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What is L1, L2, and L3 CPU cache? How does it work?

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CPU caches are small memory pools that store information or data that the CPU is most likely to use next. The data loaded into the cache memory is decided by complex algorithms that are embedded into the software.

The main goal of the cache memory is to make sure that the CPU faces minimum time delay or latency while transferring data or when in need of data. When the CPU needs the next bit of data, it will use the data that is stored in cache memory. This is called as a cache hit.

Whereas, a cache miss means the CPU has to go searching for the data it needs elsewhere. This is where the L2 (Level 2) cache comes into play and has a much larger memory size than the L1 (Level 1) cache but is slower. If data can’t be found in the L2 cache, the CPU continues down the chain to L3, and then the main memory (DRAM).

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What are L1, L2, and L3 CPU cache and how they work?

There are three types of CPU cache and work in the following order:

  • (L1) Level 1 Cache (2KB – 64KB): Instructions are first searched in this cache. L1 cache very small in comparison to others, thus making it faster than the rest.
  • (L2) Level 2 Cache (256KB – 512KB): If the instructions are not present in the L1 cache then it looks in the L2 cache, which is a slightly larger pool of cache, thus accompanied by some latency.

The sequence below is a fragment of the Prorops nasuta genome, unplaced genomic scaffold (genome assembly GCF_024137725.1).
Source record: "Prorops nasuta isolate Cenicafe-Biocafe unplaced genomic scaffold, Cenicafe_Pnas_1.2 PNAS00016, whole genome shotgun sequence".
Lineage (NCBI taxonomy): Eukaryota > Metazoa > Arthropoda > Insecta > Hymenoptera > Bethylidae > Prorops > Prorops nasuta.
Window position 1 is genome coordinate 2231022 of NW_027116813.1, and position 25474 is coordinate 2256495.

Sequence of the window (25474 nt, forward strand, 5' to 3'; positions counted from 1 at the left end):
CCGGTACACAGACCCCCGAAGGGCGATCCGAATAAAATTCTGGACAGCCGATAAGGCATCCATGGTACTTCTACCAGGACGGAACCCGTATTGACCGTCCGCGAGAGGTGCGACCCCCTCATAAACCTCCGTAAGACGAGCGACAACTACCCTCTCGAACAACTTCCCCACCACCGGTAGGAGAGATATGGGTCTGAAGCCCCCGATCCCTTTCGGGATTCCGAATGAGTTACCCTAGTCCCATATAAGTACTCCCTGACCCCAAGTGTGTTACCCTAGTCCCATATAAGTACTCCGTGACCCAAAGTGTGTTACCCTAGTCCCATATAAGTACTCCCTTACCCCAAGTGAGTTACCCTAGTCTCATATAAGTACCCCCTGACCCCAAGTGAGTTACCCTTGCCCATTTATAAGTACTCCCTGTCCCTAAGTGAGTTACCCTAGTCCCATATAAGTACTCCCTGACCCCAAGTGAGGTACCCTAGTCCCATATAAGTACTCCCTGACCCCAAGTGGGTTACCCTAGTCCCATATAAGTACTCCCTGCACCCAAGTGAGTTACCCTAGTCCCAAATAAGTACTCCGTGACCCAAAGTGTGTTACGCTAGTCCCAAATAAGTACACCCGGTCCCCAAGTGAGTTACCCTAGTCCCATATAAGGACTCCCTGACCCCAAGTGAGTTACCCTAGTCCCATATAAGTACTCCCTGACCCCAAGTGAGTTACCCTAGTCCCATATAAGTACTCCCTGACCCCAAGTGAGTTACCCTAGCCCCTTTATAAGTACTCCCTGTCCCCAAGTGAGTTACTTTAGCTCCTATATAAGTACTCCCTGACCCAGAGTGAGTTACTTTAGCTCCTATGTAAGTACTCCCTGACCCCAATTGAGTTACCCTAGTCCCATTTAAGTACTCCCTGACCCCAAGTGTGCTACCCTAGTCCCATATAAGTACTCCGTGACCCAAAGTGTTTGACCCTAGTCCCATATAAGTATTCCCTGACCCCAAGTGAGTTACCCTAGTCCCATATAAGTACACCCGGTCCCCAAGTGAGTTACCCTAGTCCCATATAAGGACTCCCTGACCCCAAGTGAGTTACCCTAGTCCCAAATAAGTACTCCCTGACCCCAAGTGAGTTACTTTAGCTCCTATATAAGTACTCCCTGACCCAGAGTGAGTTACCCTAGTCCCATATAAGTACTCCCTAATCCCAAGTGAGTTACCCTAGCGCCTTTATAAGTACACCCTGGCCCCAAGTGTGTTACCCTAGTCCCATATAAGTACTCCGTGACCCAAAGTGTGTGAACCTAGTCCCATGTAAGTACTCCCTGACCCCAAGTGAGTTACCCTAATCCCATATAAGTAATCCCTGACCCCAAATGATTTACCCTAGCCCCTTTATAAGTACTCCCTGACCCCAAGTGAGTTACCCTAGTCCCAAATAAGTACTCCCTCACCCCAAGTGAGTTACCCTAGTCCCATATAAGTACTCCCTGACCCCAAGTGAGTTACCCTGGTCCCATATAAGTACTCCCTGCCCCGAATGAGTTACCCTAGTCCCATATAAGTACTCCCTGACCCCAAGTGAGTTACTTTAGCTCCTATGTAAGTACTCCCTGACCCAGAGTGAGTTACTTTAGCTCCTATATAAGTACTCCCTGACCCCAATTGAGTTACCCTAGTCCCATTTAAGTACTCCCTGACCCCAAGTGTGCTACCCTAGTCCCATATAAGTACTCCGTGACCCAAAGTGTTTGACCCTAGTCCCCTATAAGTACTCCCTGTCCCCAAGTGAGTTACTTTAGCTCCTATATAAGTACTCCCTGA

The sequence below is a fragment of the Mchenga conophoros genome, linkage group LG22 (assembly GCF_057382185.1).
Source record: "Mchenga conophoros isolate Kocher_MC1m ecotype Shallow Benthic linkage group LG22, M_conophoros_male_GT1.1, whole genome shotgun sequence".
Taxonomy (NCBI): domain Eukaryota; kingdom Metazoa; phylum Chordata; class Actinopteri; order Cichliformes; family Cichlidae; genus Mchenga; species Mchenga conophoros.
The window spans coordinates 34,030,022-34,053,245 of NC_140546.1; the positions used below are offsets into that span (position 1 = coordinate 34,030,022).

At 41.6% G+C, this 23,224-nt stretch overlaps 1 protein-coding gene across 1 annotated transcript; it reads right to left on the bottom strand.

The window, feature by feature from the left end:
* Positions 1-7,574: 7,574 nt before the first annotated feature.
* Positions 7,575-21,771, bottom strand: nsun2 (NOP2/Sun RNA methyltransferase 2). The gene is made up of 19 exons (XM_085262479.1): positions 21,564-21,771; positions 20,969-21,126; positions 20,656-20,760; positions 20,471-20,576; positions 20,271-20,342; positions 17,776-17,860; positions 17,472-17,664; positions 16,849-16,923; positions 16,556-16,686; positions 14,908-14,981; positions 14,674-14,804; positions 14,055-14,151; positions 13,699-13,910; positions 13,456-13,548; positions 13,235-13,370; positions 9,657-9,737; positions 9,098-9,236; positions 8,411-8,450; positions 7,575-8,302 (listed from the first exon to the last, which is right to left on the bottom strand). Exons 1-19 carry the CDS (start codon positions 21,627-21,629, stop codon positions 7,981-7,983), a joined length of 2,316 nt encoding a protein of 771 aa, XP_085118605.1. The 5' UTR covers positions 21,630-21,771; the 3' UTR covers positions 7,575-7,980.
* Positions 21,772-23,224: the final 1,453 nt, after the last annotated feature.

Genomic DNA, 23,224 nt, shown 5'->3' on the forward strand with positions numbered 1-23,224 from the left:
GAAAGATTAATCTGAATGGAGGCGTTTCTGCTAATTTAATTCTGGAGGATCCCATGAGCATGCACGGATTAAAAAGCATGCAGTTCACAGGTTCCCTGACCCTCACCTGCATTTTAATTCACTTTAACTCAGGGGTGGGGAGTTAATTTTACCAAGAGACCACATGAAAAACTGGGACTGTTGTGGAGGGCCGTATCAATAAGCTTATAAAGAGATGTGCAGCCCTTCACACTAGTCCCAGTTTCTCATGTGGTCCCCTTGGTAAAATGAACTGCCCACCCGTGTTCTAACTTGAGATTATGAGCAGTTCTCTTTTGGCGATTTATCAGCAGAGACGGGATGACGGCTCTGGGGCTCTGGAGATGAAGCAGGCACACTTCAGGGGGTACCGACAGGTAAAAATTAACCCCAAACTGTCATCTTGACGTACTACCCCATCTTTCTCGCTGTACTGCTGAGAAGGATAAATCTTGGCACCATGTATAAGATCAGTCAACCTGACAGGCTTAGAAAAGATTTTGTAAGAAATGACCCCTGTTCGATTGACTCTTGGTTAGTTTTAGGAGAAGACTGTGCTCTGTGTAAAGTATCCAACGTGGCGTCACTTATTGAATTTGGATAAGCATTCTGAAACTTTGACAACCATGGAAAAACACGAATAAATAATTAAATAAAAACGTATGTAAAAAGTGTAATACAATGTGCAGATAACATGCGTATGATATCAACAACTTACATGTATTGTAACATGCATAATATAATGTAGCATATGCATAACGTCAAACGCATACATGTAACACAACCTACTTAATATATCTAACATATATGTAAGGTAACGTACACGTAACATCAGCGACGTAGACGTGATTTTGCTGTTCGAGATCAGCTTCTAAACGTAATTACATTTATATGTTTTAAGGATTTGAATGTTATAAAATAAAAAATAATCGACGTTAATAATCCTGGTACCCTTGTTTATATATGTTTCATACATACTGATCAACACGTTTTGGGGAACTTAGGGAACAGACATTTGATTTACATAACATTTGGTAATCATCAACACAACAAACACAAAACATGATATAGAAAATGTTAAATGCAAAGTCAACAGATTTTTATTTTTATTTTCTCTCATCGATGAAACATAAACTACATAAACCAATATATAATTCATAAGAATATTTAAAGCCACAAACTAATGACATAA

• (L3) Level 3 Cache (1MB -8MB): With each cache miss, it proceeds to the next level cache. This is the largest among the all the cache, even though it is slower, it’s still faster than the RAM.

L1 caches are designed to be the fastest as they are closest to the CPU and thus it will be accessed typically by the CPU and the access time of L1 cache has a major effect on the clock rate of the CPU. L1 caches are normally much smaller than the other levels of cache but are much bigger than the CPU’s registers.

L2 however, is relatively slower but is bigger in size giving higher hit rates. L3 is slower as far as the access time is considered (not as slow as the main memory) and even bigger when the size is considered w.r.t. L2. This continues for all the cache levels.

The basic purpose of cache memory is to store program instructions that are frequently re-referenced by software during operation. Fast access to these instructions increases the overall speed of the software program.

The main function of a cache memory is to speed up the working mechanism of the computer.

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Rajiv Kulkarni

Rajiv Kulkarni